“The vision of a world free from nuclear arms has powerfully stimulated disarmament and arms control negotiations.”

Of course, the country that has the maximum ‘disarmament’ and ‘arms control’ to do and therefore, the maximum security compromises to make, is America.

“The USA is now playing a more constructive role in meeting the great climatic challenges the world is confronting.”

…by proposing a climate and energy bill, which will hinder certain industries through billions of dollars worth of taxes and caps on fossil fuel utilization.

“(Obama’s) diplomacy is founded in the concept that those who are to lead the world must do so on the basis of values and attitudes that are shared by the majority of the world's population.”

Even if the ‘majority of the world’s population’ share a hatred for America’s industrial and military strength, and want it cut down to size?

"Now is the time for all of us to take our share of responsibility for a global response to global challenges."

This is from Obama himself. So, Americans are no longer just their ‘neighbor’s keepers’, but should now be ‘global keepers’! Of course, so should everyone else…

Click here to read the entire statement from the Nobel Peace Committee on this matter.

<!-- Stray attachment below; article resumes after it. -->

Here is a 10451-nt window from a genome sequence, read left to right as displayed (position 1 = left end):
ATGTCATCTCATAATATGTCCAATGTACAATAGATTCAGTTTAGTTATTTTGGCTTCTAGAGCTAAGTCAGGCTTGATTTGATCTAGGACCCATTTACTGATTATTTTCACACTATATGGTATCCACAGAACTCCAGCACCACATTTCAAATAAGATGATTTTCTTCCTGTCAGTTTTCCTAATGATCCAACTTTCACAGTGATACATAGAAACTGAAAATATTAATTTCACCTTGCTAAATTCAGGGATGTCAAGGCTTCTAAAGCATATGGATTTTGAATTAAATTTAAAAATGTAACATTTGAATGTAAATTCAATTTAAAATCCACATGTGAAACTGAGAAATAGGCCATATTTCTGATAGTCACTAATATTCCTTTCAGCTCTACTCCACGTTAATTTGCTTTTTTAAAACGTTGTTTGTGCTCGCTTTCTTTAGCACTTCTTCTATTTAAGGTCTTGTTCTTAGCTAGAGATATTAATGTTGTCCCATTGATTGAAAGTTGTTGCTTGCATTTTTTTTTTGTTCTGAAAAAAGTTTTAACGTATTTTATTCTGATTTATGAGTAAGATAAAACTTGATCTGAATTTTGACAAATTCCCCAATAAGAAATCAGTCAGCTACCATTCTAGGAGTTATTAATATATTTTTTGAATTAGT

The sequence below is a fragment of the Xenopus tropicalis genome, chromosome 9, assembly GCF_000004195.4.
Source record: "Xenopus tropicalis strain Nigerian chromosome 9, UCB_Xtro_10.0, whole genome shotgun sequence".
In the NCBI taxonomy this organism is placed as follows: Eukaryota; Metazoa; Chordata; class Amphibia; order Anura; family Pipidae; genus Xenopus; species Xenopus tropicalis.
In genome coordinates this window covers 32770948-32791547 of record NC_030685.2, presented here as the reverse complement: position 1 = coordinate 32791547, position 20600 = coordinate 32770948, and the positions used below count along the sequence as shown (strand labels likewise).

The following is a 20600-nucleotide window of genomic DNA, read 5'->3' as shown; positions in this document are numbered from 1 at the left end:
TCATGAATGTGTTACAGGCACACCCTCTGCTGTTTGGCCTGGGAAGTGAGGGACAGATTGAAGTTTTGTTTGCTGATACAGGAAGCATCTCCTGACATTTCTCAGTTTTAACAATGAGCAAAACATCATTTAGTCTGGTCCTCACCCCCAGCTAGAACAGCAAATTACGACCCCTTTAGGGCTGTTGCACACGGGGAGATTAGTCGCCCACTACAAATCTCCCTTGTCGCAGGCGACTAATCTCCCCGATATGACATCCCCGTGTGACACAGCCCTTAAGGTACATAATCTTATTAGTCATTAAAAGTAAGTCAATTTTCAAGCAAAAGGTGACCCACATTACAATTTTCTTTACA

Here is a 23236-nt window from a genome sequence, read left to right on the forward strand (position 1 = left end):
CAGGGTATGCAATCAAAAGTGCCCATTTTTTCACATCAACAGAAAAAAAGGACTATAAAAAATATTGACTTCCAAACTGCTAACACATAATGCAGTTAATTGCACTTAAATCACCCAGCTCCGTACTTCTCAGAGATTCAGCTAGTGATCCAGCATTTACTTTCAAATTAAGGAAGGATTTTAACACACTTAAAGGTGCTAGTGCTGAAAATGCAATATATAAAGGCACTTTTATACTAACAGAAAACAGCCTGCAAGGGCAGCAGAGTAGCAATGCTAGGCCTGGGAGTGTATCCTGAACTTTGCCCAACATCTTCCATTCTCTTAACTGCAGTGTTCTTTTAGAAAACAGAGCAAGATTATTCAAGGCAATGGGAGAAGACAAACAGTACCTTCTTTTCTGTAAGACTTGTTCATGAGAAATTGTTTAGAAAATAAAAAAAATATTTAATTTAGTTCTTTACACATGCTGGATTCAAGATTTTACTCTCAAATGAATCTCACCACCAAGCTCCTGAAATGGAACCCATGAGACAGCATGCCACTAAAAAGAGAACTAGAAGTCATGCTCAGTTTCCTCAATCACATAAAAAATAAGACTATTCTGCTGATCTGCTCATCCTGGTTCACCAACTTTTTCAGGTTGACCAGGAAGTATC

How Socialism works

An economics professor at a local college made a statement that he had never failed a single student before but had once failed an entire class.That class had insisted that socialism worked and that no one would be poor and no one would be rich, a great equalizer.The professor then said, "OK, we will have an experiment in this class on socialism. All grades would be averaged and everyone would receive the same grade so no one would fail and no one would receive an A. After the first test, the grades were averaged and everyone got a B.The students who studied hard were upset and the students who studied little were happy. As the second test rolled around, the students who studied little had studied even less and the ones who studied hard decided they wanted a free ride too so they studied little. The second test average was a D! No one was happy.When the 3rd test rolled around, the average was an F.The scores never increased as bickering, blame and name-calling all resulted in hard feelings and no one would study for the benefit of anyone else. All failed, to their great surprise, and the professor told them that socialism would also ultimately fail because when the reward is great, the effort to succeed is great but when government takes the reward away, no one will try or want to succeed.Could not be any simpler than that

Friday, November 6, 2009

Should the state have a claim on the dead?